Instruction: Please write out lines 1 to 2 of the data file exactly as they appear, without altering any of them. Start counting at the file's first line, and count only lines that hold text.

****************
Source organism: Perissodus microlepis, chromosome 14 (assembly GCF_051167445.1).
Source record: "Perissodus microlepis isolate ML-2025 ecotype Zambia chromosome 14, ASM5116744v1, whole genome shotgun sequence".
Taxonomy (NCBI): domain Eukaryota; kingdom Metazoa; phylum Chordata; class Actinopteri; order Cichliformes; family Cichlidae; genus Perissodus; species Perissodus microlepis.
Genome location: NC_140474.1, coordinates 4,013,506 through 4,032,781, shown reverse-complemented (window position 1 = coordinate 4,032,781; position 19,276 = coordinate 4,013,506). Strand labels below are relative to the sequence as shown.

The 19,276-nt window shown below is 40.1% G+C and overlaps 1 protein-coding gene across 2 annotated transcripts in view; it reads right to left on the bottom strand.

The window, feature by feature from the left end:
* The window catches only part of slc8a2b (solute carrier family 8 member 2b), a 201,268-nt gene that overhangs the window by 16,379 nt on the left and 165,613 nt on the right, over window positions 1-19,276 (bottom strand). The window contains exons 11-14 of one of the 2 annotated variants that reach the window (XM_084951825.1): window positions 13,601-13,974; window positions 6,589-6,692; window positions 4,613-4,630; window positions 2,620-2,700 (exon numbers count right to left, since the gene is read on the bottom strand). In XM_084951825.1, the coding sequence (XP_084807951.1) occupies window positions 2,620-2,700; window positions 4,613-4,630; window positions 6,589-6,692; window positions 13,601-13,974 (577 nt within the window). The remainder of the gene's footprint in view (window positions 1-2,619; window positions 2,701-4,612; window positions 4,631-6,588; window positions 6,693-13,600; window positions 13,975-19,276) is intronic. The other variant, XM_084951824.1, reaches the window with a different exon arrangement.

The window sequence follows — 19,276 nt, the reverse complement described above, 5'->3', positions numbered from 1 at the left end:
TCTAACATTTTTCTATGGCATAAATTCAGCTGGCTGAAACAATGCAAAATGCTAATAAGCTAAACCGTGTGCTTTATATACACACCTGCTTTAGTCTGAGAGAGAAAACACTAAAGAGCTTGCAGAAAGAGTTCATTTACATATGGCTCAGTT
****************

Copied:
Source organism: Perissodus microlepis, chromosome 14 (assembly GCF_051167445.1).
Source record: "Perissodus microlepis isolate ML-2025 ecotype Zambia chromosome 14, ASM5116744v1, whole genome shotgun sequence".